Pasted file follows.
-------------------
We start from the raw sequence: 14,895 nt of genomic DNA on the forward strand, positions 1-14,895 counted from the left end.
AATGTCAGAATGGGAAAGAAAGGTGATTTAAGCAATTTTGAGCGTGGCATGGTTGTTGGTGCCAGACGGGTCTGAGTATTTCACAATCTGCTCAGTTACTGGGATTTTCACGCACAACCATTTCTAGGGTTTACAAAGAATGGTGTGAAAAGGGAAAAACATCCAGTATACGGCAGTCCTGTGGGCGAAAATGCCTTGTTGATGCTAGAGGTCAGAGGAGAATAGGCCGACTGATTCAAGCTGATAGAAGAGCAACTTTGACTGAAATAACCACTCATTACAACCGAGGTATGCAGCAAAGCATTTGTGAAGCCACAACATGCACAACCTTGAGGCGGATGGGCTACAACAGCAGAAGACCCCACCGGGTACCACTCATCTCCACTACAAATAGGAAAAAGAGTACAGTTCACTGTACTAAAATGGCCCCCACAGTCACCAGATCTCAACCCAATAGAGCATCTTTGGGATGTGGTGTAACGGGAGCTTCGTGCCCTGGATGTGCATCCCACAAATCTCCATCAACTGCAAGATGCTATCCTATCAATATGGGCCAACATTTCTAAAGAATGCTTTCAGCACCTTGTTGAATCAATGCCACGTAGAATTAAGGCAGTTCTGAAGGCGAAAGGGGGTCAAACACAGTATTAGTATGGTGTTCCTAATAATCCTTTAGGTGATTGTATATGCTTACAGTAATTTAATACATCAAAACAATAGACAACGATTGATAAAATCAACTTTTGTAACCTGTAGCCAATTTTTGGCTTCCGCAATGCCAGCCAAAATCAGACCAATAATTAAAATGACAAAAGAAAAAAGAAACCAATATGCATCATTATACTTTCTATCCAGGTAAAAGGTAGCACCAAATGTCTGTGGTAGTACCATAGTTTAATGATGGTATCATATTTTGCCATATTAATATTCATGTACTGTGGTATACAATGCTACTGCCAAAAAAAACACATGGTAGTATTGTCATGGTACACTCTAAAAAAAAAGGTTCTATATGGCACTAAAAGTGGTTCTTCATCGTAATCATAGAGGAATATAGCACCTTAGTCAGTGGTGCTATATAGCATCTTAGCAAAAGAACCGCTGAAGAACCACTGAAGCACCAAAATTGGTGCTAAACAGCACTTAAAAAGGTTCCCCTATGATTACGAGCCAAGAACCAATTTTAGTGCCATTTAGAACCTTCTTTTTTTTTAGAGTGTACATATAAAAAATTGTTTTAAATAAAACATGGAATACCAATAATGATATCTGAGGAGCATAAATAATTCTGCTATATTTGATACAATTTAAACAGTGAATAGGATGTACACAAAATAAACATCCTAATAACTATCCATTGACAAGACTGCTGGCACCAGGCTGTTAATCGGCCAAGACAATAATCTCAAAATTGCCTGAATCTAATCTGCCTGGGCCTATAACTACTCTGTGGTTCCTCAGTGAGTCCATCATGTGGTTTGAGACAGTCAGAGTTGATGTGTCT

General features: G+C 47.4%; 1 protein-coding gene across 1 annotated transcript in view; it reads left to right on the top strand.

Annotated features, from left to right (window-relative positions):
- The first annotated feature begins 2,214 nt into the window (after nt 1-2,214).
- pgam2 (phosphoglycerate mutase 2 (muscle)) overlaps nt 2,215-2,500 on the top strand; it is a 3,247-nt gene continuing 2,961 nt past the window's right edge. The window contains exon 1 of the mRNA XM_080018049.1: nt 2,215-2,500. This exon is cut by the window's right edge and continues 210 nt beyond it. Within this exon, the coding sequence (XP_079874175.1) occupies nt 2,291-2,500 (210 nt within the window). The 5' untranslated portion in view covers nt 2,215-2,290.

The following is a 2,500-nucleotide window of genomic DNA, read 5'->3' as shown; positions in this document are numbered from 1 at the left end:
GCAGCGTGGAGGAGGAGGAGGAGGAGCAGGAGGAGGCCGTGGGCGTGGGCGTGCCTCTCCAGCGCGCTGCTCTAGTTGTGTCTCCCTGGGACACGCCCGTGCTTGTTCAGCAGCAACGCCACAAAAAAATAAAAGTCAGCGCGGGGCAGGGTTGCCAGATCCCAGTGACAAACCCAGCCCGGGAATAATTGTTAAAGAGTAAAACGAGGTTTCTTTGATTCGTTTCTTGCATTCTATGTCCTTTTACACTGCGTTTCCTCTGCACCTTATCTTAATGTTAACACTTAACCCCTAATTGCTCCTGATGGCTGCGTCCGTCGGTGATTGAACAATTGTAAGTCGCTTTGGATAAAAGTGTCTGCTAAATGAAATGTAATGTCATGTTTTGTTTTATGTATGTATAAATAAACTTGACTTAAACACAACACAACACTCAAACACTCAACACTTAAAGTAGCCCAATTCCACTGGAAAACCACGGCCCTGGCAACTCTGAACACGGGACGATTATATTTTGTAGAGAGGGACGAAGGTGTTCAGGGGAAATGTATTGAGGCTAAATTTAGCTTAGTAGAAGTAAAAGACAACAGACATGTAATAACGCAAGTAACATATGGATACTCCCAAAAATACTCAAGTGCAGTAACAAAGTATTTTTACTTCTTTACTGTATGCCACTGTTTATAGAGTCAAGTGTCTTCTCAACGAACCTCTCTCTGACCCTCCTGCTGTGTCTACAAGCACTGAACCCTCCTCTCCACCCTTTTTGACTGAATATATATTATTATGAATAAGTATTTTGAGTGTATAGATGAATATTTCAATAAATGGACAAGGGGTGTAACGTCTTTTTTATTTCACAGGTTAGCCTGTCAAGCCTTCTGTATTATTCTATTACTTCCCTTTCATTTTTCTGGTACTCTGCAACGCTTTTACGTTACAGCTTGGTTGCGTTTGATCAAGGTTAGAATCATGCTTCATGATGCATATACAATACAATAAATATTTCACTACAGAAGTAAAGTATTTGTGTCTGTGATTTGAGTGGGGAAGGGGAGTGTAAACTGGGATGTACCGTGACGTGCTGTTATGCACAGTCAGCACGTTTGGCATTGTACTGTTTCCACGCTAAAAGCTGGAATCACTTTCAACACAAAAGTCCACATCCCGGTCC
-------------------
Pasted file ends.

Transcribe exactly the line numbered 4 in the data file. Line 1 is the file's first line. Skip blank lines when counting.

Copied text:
Annotated features, from left to right (window-relative positions):